The scale of the universe is vast. What we can see of the universe is a sphere about 27 billion light years across, and that’s hardly the whole universe. Our observations of the universe are limited by the speed of light; since the universe is about 13.7 billion years old, we can’t see anything farther than that, since the light would have had to originate from a time before the universe formed. Similarly, we don’t see distant galaxies as they are now—we see them as they were when they emitted the light. So, we can see into the deep past, but not very much into the present. However, it’s enough to say that the universe is huge: 100 billion large galaxies in that sphere we can see, and since there doesn’t seem to be anything special about our corner of the universe, there are so many more we can’t see and will never be able to see. (When I said that in class once, one of my students said it made her sad to know there could be beautiful galaxies she’ll never be able to look at.)
In some ways, thinking about this is daunting. A billion years is a large number when you consider that a human might live to 100 years or so, and the human species itself is a cosmic infant. Our own planet is 4.5 billion years old, and is a smallish world orbiting around a fairly average star in a large but typical galaxy. With the discovery of over 500 exoplanets (and many more potential discoveries by the Kepler probe), we’re beginning to realize how common planets are in the universe. We’re so tiny compared to all of this. On the face of it, it’s cause for anxiety or despair—what value do we have?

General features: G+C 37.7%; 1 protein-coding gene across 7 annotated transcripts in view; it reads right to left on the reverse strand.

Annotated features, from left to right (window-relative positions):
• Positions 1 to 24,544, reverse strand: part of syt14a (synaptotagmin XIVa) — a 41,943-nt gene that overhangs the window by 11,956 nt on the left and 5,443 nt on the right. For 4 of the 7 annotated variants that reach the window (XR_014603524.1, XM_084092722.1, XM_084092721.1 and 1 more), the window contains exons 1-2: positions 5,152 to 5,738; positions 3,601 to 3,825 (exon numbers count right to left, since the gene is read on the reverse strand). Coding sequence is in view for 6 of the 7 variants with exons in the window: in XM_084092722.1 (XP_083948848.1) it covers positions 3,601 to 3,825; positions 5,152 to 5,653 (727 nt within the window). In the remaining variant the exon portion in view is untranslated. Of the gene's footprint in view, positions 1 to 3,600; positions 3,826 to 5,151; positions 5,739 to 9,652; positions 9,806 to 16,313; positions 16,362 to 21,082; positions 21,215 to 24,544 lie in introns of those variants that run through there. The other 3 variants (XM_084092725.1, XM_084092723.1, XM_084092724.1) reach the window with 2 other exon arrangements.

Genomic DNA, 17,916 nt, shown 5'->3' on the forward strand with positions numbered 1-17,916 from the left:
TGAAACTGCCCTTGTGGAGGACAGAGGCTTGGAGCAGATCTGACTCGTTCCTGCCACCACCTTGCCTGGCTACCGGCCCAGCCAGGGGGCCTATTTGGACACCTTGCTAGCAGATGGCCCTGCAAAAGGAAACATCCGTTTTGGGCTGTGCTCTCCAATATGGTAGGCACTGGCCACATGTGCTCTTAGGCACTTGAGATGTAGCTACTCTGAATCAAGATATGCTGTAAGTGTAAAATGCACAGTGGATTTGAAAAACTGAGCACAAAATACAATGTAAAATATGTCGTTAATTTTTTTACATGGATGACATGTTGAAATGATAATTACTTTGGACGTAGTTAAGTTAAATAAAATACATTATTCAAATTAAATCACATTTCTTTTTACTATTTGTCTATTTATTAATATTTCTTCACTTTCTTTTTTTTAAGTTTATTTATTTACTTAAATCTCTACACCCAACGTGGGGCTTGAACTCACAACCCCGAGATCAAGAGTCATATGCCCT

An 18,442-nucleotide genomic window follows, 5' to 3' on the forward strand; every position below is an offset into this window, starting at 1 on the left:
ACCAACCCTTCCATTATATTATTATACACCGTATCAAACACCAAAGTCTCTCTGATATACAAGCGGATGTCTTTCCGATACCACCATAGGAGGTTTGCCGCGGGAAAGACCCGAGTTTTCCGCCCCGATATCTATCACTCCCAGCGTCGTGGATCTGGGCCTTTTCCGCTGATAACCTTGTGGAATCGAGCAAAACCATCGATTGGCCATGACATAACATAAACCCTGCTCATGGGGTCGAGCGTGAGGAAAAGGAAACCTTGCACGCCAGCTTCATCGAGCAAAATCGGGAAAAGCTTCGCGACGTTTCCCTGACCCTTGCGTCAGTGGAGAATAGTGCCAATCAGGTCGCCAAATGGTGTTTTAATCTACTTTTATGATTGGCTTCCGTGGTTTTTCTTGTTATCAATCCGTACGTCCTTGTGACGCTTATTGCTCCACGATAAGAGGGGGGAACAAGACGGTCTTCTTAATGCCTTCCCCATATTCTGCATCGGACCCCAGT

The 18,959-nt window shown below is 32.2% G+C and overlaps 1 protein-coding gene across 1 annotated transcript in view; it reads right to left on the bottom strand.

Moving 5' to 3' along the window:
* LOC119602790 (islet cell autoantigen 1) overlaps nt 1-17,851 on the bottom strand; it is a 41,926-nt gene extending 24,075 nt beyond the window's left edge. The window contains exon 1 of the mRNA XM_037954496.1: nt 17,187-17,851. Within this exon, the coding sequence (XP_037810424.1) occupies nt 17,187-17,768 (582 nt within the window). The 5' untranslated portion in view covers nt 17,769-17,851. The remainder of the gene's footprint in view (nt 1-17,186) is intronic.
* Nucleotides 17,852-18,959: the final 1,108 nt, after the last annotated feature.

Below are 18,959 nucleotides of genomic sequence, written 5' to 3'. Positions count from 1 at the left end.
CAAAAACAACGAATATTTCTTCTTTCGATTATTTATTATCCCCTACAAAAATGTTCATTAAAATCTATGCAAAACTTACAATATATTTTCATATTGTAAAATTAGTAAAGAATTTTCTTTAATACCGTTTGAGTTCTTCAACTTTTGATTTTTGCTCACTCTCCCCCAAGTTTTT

On the other hand, I think it’s not right to look to the universe for meaning. Cosmic meaning isn’t going to be forthcoming (and certainly science shouldn’t be expected to provide it!). Put it this way: in a cosmic sense, it doesn’t matter if we start a nuclear war that wipes out every organism on the planet. A distant galaxy will not be affected in any way; even other planets in the Solar System aren’t going to be changed. However, it means a lot to us who live on Earth—it’s easy for us to think of a lot of reasons not to attempt wholesale destruction. I don’t even have to list them! It may be “selfish” to want to survive, but it’s also completely understandable—even though it’s not a point of view that means anything in a cosmic context.
I know there are those who think that means science leads to nihilism, both from anti-science types and even some pro-science people who embrace the nihilism. I disagree: I think asking science to provide the meaning of life is well beyond what it’s intended to do, so it’s failure to provide said meaning is hardly surprising. I think we could all list things that are meaningful that cannot be derived from a theory or experiment in science. Does that make them less meaningful? I love science, and doing, teaching, and writing about science are meaningful activities to me. The activity itself can be said to provide some meaning to me, and that’s good enough.